It is saying the obvious but it bears repetition that whether a society will tolerate a particular course of conduct is, to a large measure, dependent upon the development of society at the particular moment when the courts are called upon to enunciate a proper standard of care. We can conceive of no reason why at the present time the owner of a public building should not be required to light the exterior of his building at those times when it is open to the public. The traditional rule no longer expresses a standard of care which accords with the mores of our society. The public is entitled to a safe and reasonable means to enter and exit from an open public building. In this day and age, this should mean a lit path or stairway to the street…Few public buildings are now without exterior illumination. People, especially the elderly, should not be required to risk their health or lives groping in the dark hoping to find a handrail by which they might guide themselves in safety to the public sidewalk. The burden on the owner for taking this simple precaution, in terms of the cost of electricity and maintenance, is slight compared to the injuries or worse that can be avoided.[24]

In Buckley v. City of New York[25], the Court of Appeals abolished the fellow-servant rule under which an employee, injured by a fellow employee in the workplace, has no recourse against the employer in respondeat superior, stating: "The rule had its birth in the 19th century, was severely crippled with the advent of workers' compensation [where the rule is no defense to a Worker's Compensation claim], and was dealt an almost fatal blow in this state in Poniatowski. Today, in rejecting this rule entirely, we inter its remains." The court pointed out that "[w]hile the longevity of a rule requires that its re-examination be given careful scrutiny, it does not demand that its effect be given permanence. The continued vitality of a rule of law should depend heavily upon its continuing practicality and the demands of justice, rather than upon its mere tradition."[26]

Woods v. Lancet[27], a medical malpractice action, is another example of how "the common law has been molded and changed and brought up-to-date." In Woods, a 1951 case, the infant plaintiff was in his mother's womb during the ninth month of her pregnancy when, through the negligence of defendant, he sustained serious injuries that caused him to be permanently disabled. Defendant moved to dismiss the complaint as not stating a cause of action, taking the position that its allegations, though true, gave the infant no right to recover damages under then prevailing New York law. Special Term granted the motion and dismissed the suit, citing Drobner v. Peters[28], a case indistinguishable from Woods. The Appellate Division affirmed, with one justice voting for reversal with an opinion in which he described the obvious injustice of the rule, noted a decisional trend (in other states and Canada) toward giving relief in such cases, and suggested that since Drobner was decided 30 years ago by a divided vote, the Court of Appeals might well re-examine it.

Court of Appeals Judge Charles Desmond, writing for the majority in Woods, stated the issue before the court as follows: "It will hardly be disputed that justice (not emotionalism or sentimentality) dictates the enforcement of such a cause of action. The trend in decisions of other courts, and the writings of learned commentators, in the period since Drobner was handed down in 1921, is strongly toward making such a recovery possible. The precise question for us on this appeal is: Shall we follow Drobner, or shall we bring the common law of this state, on this question, into accord with justice?"[29]

Justice trumped outmoded precedent, and the court reversed the judgment below, with Desmond borrowing the following colorful passage "from our British friends": "When the ghosts of the past stand in the path of justice clanking their medieval chains, the proper course for the judge is to pass through them undeterred."[30] Judge Edmund Lewis dissented. Although he agreed with the majority that "prenatal injury to the child should not go unrequited by the one at fault," he believed that the change in the law should come from the Legislature.[31]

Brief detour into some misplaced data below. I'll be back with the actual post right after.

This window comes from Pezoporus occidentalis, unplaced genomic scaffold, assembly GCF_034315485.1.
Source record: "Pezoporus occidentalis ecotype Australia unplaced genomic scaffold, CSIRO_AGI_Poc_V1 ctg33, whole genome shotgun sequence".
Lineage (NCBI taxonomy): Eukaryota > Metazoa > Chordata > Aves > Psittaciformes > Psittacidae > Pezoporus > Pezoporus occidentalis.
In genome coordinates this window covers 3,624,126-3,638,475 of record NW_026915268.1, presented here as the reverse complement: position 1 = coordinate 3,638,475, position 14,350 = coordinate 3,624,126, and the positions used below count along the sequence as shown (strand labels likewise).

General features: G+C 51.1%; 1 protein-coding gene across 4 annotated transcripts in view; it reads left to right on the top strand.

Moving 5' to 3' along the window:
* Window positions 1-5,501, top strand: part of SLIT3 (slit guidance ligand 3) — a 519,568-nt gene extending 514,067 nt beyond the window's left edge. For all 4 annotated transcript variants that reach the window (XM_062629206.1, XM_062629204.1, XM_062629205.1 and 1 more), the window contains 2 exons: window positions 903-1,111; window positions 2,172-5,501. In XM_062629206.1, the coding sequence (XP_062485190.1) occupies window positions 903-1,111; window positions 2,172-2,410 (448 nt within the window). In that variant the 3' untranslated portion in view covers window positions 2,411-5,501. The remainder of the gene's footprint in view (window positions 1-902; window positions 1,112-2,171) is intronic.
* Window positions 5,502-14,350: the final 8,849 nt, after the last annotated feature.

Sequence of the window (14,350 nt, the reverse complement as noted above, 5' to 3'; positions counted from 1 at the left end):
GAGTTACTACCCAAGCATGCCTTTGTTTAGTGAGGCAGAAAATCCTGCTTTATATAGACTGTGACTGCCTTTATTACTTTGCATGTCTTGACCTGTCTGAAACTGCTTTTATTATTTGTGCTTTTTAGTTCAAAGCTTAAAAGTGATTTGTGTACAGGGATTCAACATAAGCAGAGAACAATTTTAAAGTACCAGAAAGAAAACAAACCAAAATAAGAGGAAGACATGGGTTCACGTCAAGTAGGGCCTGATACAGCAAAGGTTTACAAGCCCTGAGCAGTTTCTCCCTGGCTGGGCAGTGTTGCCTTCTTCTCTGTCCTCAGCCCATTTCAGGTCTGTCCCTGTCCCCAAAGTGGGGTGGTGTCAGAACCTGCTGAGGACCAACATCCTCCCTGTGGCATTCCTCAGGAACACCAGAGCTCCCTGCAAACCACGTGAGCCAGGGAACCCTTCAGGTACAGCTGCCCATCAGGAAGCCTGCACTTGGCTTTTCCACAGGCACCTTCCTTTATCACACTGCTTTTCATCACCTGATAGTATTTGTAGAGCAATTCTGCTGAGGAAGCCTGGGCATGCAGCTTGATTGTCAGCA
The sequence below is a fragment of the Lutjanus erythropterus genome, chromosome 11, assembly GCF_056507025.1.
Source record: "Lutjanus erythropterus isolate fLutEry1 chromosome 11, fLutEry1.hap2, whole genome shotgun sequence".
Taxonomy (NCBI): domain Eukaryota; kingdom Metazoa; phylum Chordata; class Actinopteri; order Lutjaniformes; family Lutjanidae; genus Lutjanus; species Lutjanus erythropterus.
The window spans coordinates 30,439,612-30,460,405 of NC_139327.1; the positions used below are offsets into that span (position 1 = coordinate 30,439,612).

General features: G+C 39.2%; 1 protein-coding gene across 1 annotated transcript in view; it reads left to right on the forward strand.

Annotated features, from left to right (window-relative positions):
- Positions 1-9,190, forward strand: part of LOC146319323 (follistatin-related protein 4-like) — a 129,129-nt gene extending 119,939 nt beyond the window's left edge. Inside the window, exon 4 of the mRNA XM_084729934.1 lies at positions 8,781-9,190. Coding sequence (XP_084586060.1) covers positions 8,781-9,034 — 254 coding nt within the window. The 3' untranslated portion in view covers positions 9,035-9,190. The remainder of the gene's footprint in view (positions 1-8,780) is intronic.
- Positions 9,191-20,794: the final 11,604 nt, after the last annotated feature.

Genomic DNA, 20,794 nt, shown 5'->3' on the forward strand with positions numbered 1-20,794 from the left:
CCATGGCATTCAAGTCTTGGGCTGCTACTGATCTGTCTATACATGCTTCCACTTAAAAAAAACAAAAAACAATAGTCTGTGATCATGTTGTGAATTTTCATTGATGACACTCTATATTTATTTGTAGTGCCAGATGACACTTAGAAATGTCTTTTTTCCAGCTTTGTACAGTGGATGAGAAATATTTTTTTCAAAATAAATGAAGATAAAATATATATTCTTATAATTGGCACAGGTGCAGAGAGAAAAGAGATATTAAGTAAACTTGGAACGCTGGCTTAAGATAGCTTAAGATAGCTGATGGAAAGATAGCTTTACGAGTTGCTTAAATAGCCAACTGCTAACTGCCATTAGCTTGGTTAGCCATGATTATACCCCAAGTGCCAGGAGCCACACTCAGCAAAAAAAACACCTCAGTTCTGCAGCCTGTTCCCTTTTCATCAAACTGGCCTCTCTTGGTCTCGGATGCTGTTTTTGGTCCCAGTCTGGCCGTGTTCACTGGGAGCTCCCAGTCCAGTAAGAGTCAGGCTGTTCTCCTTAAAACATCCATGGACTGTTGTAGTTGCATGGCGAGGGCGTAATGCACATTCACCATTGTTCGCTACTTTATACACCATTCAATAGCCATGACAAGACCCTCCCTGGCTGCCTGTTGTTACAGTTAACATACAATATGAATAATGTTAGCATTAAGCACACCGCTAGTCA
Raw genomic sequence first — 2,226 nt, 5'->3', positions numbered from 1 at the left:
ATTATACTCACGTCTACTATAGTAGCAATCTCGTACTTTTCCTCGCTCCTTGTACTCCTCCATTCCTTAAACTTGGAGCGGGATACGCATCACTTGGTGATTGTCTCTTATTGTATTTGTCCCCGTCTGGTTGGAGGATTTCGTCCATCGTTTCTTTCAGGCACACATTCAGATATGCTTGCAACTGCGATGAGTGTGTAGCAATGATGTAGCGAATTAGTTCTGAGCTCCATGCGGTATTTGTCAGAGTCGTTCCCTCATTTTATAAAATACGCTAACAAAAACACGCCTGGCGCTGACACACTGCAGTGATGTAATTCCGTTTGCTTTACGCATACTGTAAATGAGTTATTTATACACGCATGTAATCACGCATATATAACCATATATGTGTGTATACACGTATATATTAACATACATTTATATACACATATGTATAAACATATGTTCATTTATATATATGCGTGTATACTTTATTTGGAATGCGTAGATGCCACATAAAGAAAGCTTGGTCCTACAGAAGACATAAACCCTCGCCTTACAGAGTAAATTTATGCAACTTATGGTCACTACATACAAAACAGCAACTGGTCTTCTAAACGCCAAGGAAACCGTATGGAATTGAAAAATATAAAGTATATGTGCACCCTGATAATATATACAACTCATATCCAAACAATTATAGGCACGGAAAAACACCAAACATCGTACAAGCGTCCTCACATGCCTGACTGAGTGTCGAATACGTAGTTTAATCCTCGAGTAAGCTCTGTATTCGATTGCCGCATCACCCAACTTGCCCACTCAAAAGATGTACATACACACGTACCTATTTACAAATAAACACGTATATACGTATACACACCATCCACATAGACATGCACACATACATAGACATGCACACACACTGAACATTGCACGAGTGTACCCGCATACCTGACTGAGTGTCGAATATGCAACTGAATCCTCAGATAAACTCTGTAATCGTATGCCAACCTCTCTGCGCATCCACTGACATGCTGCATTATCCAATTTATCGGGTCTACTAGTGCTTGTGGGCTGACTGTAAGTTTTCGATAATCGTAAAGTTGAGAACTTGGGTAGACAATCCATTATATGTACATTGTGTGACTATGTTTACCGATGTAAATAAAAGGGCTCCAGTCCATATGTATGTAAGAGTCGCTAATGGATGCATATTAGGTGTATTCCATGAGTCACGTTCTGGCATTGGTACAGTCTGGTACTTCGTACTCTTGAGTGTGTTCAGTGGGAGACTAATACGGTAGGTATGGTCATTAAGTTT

Composition of Court

Finally, neither the closeness of a vote in a precedential case nor a change in the membership of the court furnishes any justification for reopening a settled legal controversy. "The authoritative force of a decision as a precedent in succeeding cases is not determined by the unanimity or division in the court. The controversy settled by a decision in which a majority concur should not be renewed without sound reasons…"[32] And, as Breitel put it, "the accident of a change of personalities in the judges of a court is a shallow basis for jurisprudential evolution."[33] "Only a major reappraisal by the court, rather than the accident of a change in its composition, would justify the overruling of [a] precedent."[34]

Thomas R. Newman is of counsel to Duane Morris and author of 'New York Appellate Practice' (Matthew Bender). Steven J. Ahmuty, Jr. is a partner at Shaub, Ahmuty, Citrin & Spratt.

Notes

  1. People v. Bing, 76 N.Y.2d 331, 337-338 (1990).
  2. Danann Realty v. Harris, 5 N.Y.2d 317, 322 (1959).
  3. J.A. Preston Corp. v. Fabrication Enterprises, 68 N.Y.2d 397, 407 (1986); People v. Olah, 300 N.Y. 96, 101 (1949)("no opinion is an authority beyond the point actually decided and no judge can write freely if every sentence is to be taken as a rule of law separate from its association").
  4. Bing, supra, 76 N.Y.2d at 338; Helvering v. Hallock, 309 U.S. 106, 119 (1940).
  5. Ibid.
  6. Buckley v. City of New York, 56 N.Y.2d 300, 305 (1982).
  7. People v. Hobson, 39 N.Y.2d 479, 487 (1976).
  8. Ibid.
  9. Woods v. Lancet, 303 N.Y. 349, 355 (1951).
  10. The Nature of The Judicial Process, 152 (Yale Univ. Press 1921)(four lectures at Yale Law School by Benjamin N. Cardozo, then Associate Judge of the New York Court of Appeals, published in a book that is now considered a classic of judicial analysis, describing how judges arrive at their decisions).
  11. Id., at 149
  12. Matter of Eckart, 39 N.Y.2d 493, 499 (1976).
  13. People v. Hobson, 39 N.Y.2d 479, 489 (1976).
  14. Woods v. Lancet, supra, 303 N.Y. at 354-355; Rumsey v. New York & N.E. R.R., 133 N.Y. 79, 85 (1892).
  15. Hobson, supra, 39 N.Y.2d at 488; Illinois Brick v. Illinois, 431 U.S. 720, 736 (1977).
  16. Eckart, supra, 39 N.Y.2d at 499.
  17. Eckart, supra, 39 N.Y.2d at 499.
  18. Hobson, supra, 39 N.Y.2d at 488.
  19. Eckart, supra, 39 N.Y.2d at 499 ("Some precedents are more durable than others").
  20. Woods, supra, 303 N.Y. at 354.
  21. 11 Misc.2d 312, 317 (Sup. Ct., Kings Co. 1957).
  22. 21 N.Y.2d 554 (1968). The successful plaintiff was represented by Benjamin H. Siff, the originator of this column in December 1971 and a founder of Siff & Newman.
  23. Id., at 556, citing McCabe v. Mackay, 253 N.Y. 440, 442 (1930).
  24. Id. 21 N.Y.2d at 558.
  25. 56 N.Y.2d 300 (1982).
  26. Id., 56 N.Y.2d at 304-305; Poniatowski v. City of New York, 14 NY2d 76 (1964).
  27. 303 N.Y. 349, 354 (1951).
  28. 232 N.Y. 220 (1921).
  29. 303 N.Y. at 355.
  30. 303 N.Y. at 355.
  31. 303 N.Y. at 357 (dissent).
  32. Semanchuck v. Fifth Avenue & 37th St. Corp., 290 N.Y. 412, 420 (1943).
  33. Hobson, supra, 39 N.Y.2d at 491.
  34. Simpson v. Loehmann, 21 N.Y.2d 305, 314 (1967)(Breitel, J., concurring opinion).